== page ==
Last week also brought the release of the latest Teagasc National Farm survey results and they confirmed what most farmers already know - that dairying is the only show in town at present.
Average dairy farm income last year hit €69,000. Those who also have a beef enterprise saw their incomes rise to almost €58,000. However, the average across all sectors was drastically lower than these figures, at just €27,000.
Looking at how far above the average that dairying is brings into sharp focus just how low incomes are at the other end of the spectrum, especially on livestock enterprises.
Average income on the country's 16,000 suckler beef farms was just over €10,000 while, for finishers, it was less than €14,000. Income on sheep farms was €14,500.
However, perhaps the most telling figure of all is that some 40pc of farmers earn less than €10,000.
This does not mean that all of these are living in poverty, though some undoubtedly are.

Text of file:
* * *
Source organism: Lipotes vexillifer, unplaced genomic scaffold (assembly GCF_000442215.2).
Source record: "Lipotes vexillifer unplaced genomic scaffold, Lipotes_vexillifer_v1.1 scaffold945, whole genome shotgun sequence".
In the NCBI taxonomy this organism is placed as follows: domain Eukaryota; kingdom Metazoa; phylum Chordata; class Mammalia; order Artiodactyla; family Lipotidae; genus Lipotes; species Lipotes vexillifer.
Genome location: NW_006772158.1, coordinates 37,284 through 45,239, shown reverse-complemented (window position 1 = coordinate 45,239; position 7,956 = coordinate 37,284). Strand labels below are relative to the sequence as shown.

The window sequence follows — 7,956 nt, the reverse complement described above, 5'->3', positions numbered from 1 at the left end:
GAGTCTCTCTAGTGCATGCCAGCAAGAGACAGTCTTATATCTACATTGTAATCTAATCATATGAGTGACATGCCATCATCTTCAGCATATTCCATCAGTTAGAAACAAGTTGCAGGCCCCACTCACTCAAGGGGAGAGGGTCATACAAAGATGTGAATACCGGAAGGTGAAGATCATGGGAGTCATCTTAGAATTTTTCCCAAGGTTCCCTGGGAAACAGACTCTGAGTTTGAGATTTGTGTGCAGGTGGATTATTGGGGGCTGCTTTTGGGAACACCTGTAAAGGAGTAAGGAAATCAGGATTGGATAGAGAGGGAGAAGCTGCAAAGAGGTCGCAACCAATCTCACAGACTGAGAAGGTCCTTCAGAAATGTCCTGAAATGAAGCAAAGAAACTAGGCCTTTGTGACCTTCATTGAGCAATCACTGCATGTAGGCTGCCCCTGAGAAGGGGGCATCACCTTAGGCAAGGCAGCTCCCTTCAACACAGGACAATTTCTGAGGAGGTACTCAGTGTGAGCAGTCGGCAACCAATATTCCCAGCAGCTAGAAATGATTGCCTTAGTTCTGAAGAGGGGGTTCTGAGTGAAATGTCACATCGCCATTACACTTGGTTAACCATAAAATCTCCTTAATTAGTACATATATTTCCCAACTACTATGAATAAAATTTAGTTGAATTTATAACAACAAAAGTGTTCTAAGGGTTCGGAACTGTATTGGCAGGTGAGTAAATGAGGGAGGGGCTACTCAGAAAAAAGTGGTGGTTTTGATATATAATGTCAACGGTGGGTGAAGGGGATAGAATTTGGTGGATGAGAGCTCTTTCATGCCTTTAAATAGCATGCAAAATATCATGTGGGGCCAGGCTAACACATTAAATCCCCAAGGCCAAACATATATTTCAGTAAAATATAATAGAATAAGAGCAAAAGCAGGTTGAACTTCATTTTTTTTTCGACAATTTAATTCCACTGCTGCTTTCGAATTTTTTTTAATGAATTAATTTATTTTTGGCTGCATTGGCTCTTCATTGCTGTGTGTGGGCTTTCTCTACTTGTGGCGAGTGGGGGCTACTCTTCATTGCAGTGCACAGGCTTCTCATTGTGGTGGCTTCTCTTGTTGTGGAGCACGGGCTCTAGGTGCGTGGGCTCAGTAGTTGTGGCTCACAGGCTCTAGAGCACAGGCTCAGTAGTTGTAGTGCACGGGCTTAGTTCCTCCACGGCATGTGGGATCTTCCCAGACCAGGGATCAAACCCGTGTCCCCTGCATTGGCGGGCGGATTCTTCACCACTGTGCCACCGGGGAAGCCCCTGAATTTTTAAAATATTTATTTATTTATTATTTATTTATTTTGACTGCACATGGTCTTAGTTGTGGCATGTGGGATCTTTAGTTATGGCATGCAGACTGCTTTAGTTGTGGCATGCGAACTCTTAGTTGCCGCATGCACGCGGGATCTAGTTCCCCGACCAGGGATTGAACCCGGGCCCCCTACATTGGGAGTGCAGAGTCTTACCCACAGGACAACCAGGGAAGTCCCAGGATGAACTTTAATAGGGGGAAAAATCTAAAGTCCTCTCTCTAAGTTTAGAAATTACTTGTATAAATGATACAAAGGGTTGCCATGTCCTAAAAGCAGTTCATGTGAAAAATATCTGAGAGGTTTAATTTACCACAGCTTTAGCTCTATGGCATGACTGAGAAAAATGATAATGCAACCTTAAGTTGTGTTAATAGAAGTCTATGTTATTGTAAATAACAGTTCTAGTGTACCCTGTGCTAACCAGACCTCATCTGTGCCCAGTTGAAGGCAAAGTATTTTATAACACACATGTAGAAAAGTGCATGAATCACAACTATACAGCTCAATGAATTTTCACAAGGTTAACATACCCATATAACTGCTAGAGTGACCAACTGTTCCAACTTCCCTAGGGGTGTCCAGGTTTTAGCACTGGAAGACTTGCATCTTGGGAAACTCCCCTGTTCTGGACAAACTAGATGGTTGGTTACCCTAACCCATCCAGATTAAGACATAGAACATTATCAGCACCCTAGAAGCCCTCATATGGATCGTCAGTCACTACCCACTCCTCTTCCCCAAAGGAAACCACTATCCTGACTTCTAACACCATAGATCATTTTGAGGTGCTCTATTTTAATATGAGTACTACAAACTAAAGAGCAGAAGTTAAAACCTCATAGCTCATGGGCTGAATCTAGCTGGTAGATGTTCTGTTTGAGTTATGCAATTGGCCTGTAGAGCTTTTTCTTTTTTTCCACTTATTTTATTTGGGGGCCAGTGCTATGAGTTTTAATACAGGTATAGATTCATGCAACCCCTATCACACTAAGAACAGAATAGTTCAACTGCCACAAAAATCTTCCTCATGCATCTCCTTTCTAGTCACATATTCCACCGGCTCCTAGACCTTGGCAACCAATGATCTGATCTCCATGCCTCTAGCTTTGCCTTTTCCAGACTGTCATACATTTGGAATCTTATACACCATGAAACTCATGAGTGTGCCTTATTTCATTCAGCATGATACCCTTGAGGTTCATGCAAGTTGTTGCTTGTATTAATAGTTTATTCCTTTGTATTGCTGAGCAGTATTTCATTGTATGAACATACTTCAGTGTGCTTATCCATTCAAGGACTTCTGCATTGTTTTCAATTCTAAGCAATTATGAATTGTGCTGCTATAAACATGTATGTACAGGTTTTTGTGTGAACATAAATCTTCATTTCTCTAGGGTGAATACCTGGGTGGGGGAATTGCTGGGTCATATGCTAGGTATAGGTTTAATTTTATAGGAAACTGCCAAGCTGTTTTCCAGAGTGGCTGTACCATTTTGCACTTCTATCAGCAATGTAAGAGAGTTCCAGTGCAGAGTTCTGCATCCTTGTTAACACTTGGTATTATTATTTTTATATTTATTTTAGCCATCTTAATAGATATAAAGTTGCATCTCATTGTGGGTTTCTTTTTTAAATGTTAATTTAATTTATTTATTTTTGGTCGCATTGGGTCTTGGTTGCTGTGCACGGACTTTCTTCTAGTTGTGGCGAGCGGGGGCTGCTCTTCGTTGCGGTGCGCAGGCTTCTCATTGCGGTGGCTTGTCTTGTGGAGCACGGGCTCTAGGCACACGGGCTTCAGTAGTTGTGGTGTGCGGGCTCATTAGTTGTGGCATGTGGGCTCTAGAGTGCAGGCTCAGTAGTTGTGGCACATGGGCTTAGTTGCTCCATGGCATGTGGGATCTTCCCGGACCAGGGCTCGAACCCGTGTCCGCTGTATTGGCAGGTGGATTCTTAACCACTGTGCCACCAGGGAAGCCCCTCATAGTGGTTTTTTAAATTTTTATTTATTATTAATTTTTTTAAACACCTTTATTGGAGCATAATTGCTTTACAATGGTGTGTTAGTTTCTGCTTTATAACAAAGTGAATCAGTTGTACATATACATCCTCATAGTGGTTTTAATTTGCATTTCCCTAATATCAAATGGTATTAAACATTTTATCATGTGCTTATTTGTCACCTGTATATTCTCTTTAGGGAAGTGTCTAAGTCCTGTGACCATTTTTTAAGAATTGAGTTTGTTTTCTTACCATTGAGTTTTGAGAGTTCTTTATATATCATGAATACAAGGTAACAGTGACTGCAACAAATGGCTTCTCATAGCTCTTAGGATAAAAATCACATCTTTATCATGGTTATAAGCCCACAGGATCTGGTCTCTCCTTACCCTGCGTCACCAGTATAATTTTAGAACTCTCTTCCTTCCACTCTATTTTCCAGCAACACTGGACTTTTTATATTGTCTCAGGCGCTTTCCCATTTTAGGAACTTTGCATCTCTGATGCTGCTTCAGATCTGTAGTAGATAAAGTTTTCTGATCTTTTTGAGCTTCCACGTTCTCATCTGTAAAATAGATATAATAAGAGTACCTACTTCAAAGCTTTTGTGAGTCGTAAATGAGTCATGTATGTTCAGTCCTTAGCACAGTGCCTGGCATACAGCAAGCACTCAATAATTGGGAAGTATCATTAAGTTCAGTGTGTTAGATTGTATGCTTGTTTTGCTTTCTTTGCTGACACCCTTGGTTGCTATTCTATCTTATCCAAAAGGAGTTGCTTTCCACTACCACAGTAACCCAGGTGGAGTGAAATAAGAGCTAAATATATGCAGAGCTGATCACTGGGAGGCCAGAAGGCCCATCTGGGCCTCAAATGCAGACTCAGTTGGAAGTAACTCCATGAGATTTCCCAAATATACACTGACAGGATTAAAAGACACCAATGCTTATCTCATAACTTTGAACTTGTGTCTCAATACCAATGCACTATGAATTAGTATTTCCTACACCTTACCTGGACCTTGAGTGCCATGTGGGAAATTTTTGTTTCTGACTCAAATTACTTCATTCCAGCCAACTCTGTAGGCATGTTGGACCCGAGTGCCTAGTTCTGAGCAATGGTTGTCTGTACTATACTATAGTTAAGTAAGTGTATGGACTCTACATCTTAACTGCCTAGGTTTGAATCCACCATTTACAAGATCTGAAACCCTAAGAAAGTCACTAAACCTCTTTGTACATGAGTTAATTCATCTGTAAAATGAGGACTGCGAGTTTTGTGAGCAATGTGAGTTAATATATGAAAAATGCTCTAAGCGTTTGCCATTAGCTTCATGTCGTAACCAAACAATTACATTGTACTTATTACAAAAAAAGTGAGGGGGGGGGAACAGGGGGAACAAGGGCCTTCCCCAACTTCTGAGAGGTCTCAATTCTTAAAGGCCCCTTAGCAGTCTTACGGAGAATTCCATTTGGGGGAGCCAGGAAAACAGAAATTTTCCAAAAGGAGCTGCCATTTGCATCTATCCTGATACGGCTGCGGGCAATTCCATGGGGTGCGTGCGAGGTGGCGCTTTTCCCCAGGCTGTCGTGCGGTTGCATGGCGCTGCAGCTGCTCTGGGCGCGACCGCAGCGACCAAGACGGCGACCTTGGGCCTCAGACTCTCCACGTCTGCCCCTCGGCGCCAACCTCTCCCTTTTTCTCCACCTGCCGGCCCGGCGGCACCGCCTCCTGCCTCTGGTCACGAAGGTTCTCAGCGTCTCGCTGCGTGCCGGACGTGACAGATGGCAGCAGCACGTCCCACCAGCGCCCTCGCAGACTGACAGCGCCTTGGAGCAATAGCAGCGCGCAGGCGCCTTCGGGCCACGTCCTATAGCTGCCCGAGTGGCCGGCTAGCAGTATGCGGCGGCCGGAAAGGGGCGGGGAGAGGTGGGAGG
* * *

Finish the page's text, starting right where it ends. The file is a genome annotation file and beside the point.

Many households have income from outside the farm.Some farms are too small or the land too difficult to generate a sustainable income from any mainstream farming enterprise.
Perhaps, over time, there will be a move towards seeing this land as other than an agricultural asset.
To my mind, Irish farmers can be divided into four categories of farmers by their income - Commercial (mainly dairying), Hobby and Poor (some type of livestock) and the Confused (be doing ok financially with current enterprise while recognising they could be doing better dairying).
A lot of land has been switched into dairying in recent years and it seems inevitable that this trend will continue.